Ineffective esophageal motility and the vagus: current challenges and future prospects
Vagal innervation of the smooth muscle esophagus.Notes: The solitary nucleus (or nucleus of the solitary tract) receives sensory input from a wide variety of organs and houses the central pattern generator for the smooth muscle part of the esophagus. The nodose ganglion is a gateway for sensory neurons to the solitary nucleus. It contains the cell bodies of the afferent nerves from the esophagus. The intramuscular arrays are vagal afferent nerve endings that mingle with ICC-IM in the musculature to form sensory units. The intramuscular ICC are likely the pacemaker cells of the esophagus that can generate rhythmic propulsive activity in the absence of innervation. The IGLEs are the vagal afferent nerve endings in the myenteric plexus. EC cells secrete 5-HT upon stimulation that activates vagal sensory neurons. The dorsal motor nucleus of the vagus sends motor neurons to the esophageal body, after receiving central pattern generator information from the solitary nucleus. The cortex/hypothalamus communicates with the solitary nucleus, so that ones acute or chronic emotional state can influence any aspect of swallowing.Abbreviations: 5-HT, 5-hydroxytryptamine, Ach, the neurotransmitter acetylcholine; CPR, central pattern generator; EC, enterochromaffin cells; ICC, interstitial cells of Cajal; IGLEs, intraganglionic laminar endings; IMA, intramuscular array; ICC-IM, intramuscular ICC; M, muscarinic receptor; N, nicotinic synapse; NO, nitric oxide.
© Copyright Policy
Related In: Results  -  Collection

License 1 - License 2
Show All Figures
getmorefigures.php?uid=PMC5036831&req=5

f1-ceg-9-291: Vagal innervation of the smooth muscle esophagus.Notes: The solitary nucleus (or nucleus of the solitary tract) receives sensory input from a wide variety of organs and houses the central pattern generator for the smooth muscle part of the esophagus. The nodose ganglion is a gateway for sensory neurons to the solitary nucleus. It contains the cell bodies of the afferent nerves from the esophagus. The intramuscular arrays are vagal afferent nerve endings that mingle with ICC-IM in the musculature to form sensory units. The intramuscular ICC are likely the pacemaker cells of the esophagus that can generate rhythmic propulsive activity in the absence of innervation. The IGLEs are the vagal afferent nerve endings in the myenteric plexus. EC cells secrete 5-HT upon stimulation that activates vagal sensory neurons. The dorsal motor nucleus of the vagus sends motor neurons to the esophageal body, after receiving central pattern generator information from the solitary nucleus. The cortex/hypothalamus communicates with the solitary nucleus, so that ones acute or chronic emotional state can influence any aspect of swallowing.Abbreviations: 5-HT, 5-hydroxytryptamine, Ach, the neurotransmitter acetylcholine; CPR, central pattern generator; EC, enterochromaffin cells; ICC, interstitial cells of Cajal; IGLEs, intraganglionic laminar endings; IMA, intramuscular array; ICC-IM, intramuscular ICC; M, muscarinic receptor; N, nicotinic synapse; NO, nitric oxide.
Mentions: The amplitude of swallow- and bolus-induced peristaltic contractions is determined by the balance of inhibitory and excitatory neural activities coming from the autonomic and intrinsic nervous systems (Figure 1).16

View Article: PubMed Central - PubMed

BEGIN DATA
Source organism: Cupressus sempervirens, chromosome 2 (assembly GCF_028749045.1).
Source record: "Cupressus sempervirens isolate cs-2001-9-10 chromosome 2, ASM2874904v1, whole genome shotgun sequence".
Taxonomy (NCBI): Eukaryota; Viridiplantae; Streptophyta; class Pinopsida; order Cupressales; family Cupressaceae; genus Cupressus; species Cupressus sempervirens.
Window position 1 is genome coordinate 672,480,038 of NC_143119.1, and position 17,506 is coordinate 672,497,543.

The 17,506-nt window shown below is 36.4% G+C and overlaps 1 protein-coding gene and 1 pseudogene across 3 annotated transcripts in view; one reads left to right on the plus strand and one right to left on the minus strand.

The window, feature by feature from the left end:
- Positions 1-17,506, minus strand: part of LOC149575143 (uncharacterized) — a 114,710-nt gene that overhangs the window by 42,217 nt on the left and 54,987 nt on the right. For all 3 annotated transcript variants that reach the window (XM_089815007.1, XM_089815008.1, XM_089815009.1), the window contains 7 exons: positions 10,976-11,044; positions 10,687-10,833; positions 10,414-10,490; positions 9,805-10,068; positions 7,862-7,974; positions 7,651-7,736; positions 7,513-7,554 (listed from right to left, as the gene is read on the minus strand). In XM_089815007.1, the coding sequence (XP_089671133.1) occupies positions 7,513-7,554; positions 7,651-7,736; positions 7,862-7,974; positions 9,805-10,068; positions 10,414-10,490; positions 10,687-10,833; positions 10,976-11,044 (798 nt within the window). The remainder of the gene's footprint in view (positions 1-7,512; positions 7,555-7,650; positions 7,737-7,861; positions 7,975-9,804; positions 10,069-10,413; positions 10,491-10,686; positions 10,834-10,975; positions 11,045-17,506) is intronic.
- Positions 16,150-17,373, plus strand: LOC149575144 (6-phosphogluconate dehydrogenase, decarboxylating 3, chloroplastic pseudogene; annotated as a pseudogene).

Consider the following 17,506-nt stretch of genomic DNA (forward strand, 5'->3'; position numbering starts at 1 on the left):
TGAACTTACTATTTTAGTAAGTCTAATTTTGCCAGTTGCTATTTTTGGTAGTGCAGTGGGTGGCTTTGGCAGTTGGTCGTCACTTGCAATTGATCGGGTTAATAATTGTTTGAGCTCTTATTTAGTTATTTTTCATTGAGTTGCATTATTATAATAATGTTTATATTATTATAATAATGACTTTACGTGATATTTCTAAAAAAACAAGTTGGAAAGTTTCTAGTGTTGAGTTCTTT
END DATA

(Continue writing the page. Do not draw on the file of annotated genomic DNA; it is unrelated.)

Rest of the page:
ABSTRACT

Ineffective esophageal motility (IEM) is characterized by low to very low amplitude propulsive contractions in the distal esophagus, hence primarily affecting the smooth muscle part of the esophagus. IEM is often found in patients with dysphagia or heartburn and is commonly associated with gastroesophageal reflux disease. IEM is assumed to be associated with ineffective bolus transport; however, this can be verified using impedance measurements or evaluation of a barium coated marshmallow swallow. Furthermore, water swallows may not assess accurately the motor capabilities of the esophagus, since contraction amplitude is strongly determined by the size and consistency of the bolus. The “peristaltic reserve” of the esophagus can be evaluated by multiple rapid swallows that, after a period of diglutative inhibition, normally give a powerful peristaltic contraction suggestive of the integrity of neural orchestration and smooth muscle action. The amplitude of contraction is determined by a balance between intrinsic excitatory cholinergic, inhibitory nitrergic, as well as postinhibition rebound excitatory output to the musculature. This is strongly influenced by vagal efferent motor neurons and this in turn is influenced by vagal afferent neurons that send bolus information to the solitary nucleus where programmed activation of the vagal motor neurons to the smooth muscle esophagus is initiated. Solitary nucleus activity is influenced by sensory activity from a large number of organs and various areas of the brain, including the hypothalamus and the cerebral cortex. This allows interaction between swallowing activities and respiratory and cardiac activities and allows the influence of acute and chronic emotional states on swallowing behavior. Interstitial cells of Cajal are part of the sensory units of vagal afferents, the intramuscular arrays, and they provide pacemaker activity to the musculature that can generate peristalsis in the absence of innervation. This indicates that a low-amplitude esophageal contraction, observed as IEM, can be caused by a multitude of factors, and therefore many pathways can be potentially explored to restore normal esophageal peristalsis.

No MeSH data available.


Related in: MedlinePlus